This paper studies some possible unintended consequences of alternative climate policies, using a resource extraction framework with heterogeneous deposits and energy sources, thus extending the scope of the theory of the green paradox. A key feature of the model is that there is a capacity constraint on a green backstop resource. This feature implies the simultaneous use of the expensive backstop resource and the cheaper exhaustible resources, over some interval of time. The model considers two dirty exhaustible resources, reflecting the heterogeneity of energy sources with respect to cost structure and carbon content. The policies under consideration are taxation of the dirty resources and the promotion of the green resource via subsidies or capacity-increasing measures. We complement our analytical investigation by a numerical analysis of the welfare effects of the different policies, using specific functional forms of social damage functions. The evolution of the stock of atmospheric carbon is modeled under alternative assumptions about the accumulation of anthropogenic carbon in the atmosphere. The key findings that emerge from this paper, compared to a baseline scenario without policy intervention, are that (1) expanding the capacity of the renewable energy sector, without additional policy measures, can decrease social welfare, (2) both the capacity expansion and the subsidy on green energy lead to increases in short-term emissions, and (3) none of the analyzed policy measures leads to a decrease in the aggregate duration of the extraction of the exhaustible resources.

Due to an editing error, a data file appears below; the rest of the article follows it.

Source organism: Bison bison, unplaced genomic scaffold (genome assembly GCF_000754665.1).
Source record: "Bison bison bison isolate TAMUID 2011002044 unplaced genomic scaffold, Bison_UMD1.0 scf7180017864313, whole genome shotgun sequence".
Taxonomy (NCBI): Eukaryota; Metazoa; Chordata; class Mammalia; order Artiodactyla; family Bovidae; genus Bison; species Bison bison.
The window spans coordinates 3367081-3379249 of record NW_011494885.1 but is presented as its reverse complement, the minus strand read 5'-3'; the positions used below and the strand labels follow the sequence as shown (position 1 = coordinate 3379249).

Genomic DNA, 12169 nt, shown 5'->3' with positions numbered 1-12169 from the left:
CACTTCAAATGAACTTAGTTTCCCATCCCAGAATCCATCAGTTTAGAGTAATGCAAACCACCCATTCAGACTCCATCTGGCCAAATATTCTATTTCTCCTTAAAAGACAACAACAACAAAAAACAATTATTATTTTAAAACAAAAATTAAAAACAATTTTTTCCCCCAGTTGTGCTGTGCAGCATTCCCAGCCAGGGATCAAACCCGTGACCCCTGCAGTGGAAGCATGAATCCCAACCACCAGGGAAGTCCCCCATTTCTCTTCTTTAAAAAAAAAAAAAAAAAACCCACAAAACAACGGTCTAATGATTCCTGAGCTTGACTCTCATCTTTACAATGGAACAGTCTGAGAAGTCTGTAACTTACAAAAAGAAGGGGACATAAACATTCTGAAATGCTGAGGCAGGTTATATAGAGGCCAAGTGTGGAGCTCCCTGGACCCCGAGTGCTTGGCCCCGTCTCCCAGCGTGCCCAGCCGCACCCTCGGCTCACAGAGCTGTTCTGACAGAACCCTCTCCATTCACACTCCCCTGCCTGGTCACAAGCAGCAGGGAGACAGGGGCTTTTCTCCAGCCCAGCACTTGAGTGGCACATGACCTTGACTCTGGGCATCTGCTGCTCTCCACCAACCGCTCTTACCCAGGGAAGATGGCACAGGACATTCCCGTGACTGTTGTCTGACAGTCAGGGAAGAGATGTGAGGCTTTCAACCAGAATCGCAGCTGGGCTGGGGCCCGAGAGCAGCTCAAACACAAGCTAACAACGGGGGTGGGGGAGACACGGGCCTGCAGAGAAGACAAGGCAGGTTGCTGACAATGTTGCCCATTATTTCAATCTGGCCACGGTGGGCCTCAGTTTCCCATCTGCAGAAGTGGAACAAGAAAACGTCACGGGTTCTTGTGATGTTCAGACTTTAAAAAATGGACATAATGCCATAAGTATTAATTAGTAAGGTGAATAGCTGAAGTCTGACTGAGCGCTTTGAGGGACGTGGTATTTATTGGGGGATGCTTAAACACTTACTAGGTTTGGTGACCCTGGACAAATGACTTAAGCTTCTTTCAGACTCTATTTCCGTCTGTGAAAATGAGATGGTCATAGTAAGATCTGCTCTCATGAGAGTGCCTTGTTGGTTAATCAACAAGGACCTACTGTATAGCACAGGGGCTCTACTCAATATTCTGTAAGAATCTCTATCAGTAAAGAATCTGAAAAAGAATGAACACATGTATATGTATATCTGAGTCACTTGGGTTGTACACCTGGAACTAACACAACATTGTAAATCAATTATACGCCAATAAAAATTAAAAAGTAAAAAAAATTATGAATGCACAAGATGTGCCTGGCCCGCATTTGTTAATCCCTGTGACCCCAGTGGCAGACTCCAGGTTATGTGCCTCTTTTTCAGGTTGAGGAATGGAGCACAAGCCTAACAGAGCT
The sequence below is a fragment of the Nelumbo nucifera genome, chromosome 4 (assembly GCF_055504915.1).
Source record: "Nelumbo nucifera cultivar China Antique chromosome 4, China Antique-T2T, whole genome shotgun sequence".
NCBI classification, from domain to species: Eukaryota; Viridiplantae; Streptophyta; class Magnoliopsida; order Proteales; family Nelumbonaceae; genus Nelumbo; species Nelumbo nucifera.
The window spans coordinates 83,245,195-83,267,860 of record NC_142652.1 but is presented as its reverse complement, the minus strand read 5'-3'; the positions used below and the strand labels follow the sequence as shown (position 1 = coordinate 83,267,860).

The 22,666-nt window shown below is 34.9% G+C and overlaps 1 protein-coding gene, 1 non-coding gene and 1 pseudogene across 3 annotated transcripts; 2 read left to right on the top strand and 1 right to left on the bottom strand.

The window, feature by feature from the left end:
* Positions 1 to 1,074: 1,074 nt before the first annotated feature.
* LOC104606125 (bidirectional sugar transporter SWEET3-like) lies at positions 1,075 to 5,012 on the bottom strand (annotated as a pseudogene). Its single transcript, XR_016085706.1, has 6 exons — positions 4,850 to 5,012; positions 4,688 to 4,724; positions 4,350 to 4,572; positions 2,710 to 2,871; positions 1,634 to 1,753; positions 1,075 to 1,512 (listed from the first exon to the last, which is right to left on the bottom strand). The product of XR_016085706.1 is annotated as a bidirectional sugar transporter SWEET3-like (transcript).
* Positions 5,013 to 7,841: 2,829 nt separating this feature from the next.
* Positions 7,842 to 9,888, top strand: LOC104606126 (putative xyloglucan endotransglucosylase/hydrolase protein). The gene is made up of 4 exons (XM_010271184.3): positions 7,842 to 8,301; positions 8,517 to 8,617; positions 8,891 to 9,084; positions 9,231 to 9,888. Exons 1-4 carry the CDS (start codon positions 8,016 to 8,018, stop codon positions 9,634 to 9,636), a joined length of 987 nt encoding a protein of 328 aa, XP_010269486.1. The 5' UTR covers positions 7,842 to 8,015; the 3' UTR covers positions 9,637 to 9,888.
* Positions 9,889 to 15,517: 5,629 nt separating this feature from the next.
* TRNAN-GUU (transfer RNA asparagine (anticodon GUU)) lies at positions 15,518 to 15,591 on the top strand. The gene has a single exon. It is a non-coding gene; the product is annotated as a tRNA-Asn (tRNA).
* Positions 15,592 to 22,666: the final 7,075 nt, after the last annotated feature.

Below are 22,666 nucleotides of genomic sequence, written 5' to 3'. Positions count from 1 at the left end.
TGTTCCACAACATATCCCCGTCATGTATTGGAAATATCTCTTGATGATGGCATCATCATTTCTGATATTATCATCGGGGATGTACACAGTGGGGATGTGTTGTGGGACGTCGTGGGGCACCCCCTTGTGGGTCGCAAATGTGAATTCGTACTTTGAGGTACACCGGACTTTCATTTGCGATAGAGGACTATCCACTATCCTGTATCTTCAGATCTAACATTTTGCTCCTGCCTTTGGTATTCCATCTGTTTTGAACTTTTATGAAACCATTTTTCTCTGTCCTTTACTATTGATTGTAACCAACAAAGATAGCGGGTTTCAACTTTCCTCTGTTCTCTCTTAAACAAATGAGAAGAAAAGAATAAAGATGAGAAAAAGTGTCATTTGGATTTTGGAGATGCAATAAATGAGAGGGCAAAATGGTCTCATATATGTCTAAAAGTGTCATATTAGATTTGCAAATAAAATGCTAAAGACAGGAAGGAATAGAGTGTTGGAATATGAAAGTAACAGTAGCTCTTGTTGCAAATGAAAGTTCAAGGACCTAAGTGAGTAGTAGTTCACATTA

|Publisher||University of Aberdeen Business School|
|Number of pages||58|
|Publication status||Published - Dec 2015|
|Name||Discussion Paper in Economics|
|Publisher||University of Aberdeen|
- capacity constraints
- green paradox
- climate change
ASJC Scopus subject areas
- Economics, Econometrics and Finance(all)
Gronwald, M., Long, N. V., & Röpke, L. (2015). Simultaneous Supplies of Dirty and Green Fuels with Capacity Constraints: Is there a Green Paradox? (Discussion Paper in Economics; Vol. 15, No. 18). University of Aberdeen Business School.